For O5E, I believe the crank channel sends a link to all other channels when the crank changes state and in some cases they will reset and require the host to re-schedule the pulses (but not fully re-initialize the channel). In general, scheduling the pulses once per cycle is a good idea anyway. That could be your issue.


I'm not convinced. Way back when o5e started I was on the doing things by cycles band-wagon...but the more time I spent looking at it the less sense it made. The eTPU fuel function can update mid-cycle so why not give it the most current info? Sensors have noise so way not sample at or near the sensor's response frequency and have the best data set you can have?

MAP on 1 cylinder engines is a tricky one for sure though. I did some quick code today that opens a sampling window to read a sensor then does a running average on all data collected in the window. It's needs a little more work before it's ready for prime-time....but I think it works for my O2 signal and would work for a MAP signal, particularly when there's a turbo smoothing things out :)

I spent almost 2 hours on the phone with Jim from enginelab today and one thing we discussed was event based functions. His position is he can add it...but in 7 years no one has asked for it. We talked about my NBO2 idea and he pretty much thought I was nuts but if I could come up with an solid reason why I needed a function he'd be happy to add it which I think is more than fair...but I think the code I'm working on will be enough to do what I'm thinking I want to do. What I will push him on are a few little things to make it easier/cleaner to use over-all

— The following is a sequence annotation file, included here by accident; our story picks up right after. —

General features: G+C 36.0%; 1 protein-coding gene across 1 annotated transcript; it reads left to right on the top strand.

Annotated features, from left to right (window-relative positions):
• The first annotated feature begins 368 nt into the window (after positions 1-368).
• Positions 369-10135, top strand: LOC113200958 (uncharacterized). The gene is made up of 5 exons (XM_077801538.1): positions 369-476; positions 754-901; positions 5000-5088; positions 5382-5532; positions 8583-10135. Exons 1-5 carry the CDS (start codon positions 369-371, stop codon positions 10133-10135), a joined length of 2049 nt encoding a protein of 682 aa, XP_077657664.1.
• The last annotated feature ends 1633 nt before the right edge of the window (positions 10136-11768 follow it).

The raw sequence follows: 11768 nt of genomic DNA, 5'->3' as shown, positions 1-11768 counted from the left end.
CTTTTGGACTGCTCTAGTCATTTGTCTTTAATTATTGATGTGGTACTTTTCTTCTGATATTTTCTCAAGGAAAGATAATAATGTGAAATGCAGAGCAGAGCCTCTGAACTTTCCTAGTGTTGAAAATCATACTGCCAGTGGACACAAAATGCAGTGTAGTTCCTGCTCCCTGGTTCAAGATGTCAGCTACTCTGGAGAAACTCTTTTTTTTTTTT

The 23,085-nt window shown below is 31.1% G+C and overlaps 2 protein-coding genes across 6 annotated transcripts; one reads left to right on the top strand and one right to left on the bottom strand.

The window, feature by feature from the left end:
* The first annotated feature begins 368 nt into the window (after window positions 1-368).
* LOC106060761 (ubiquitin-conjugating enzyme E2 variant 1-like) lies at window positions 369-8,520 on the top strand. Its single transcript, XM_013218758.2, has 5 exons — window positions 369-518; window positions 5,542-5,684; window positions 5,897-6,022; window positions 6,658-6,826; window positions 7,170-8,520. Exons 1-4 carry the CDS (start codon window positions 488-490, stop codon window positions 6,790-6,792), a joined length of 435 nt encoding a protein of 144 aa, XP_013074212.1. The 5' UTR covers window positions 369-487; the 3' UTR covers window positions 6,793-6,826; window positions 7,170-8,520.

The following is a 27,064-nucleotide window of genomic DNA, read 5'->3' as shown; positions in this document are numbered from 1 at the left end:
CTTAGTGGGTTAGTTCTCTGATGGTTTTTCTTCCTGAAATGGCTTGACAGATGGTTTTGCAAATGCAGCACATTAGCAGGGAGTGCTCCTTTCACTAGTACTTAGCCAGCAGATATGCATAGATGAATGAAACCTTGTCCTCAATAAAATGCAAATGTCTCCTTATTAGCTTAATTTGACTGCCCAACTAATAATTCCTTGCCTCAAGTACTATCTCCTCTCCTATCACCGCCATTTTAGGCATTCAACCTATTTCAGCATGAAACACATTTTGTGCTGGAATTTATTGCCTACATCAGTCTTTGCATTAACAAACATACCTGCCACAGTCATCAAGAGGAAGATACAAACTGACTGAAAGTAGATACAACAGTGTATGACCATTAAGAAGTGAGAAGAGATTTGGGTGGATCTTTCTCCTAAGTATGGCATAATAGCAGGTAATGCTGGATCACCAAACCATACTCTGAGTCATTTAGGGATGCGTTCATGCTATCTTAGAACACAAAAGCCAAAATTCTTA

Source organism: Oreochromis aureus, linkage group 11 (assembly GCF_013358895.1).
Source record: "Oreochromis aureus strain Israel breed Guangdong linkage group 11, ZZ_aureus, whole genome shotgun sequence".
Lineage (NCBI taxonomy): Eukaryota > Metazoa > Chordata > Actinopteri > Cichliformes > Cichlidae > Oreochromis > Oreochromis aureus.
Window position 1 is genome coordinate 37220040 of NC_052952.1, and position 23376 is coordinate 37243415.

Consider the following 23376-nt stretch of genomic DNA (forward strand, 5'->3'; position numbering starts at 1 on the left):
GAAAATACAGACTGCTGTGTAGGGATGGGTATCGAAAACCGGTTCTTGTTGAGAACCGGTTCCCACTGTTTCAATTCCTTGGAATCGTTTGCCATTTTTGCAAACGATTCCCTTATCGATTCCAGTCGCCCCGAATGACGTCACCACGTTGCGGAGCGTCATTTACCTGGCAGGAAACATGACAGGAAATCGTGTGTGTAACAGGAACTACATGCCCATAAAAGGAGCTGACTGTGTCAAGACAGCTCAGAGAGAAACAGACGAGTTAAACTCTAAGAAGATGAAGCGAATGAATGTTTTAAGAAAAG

You must have seen the lasted version which is not yet released....I guess they've added a lot so I can't wait to see it.

Below
Red = sensor voltage (no idea what the skipping is about...something in the simulator)
Green = crank angle
Orange = NBO2 reading for cylinder 1

You can see I changed the sensor voltage but the NBO2 reading doesn't change outside the crank angle window I set. in the bottom I turned on some signal smoothing so you see damped transitions. It works.


Attachments:
NBO2 filtering.JPG
NBO2 filtering.JPG [ 68.63 KiB | Viewed 12808 times ]
NBO2 filtering w_filtering.JPG
NBO2 filtering w_filtering.JPG [ 66.69 KiB | Viewed 12808 times ]
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 Post subject: Re: MAP Sensing
PostPosted: Tue Oct 27, 2015 7:42 pm 
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Does the code run as fast on a real ECU as it does on the simulator?



As for by the cycles, to me it makes it easier to calculate everything at the right angle (just before it is 'due'), since I know that a single iteration of the code equals one cylinder's cycle, so things like air models can take a running mass estimate and subtract the current air charge from the manifold mass estimate every time they run (cyclically) without having to convert it to a flow and slowly pull the flow out. In that example, the model then handles things like uneven firing correctly. For transients, the delay between the sensing, calculation, and actuation is fixed so the calibration of prediction things is easier. Little things like that.

It's also important to calculate things as infrequently as possible if the processor is loaded. I worked on a MPC5674F (260mhz dual issue single core) and we had the processor pretty hammered with an advanced I4 engine (which is currently in production), due to the calculations required, and we were only doing them once per cycle per cylinder.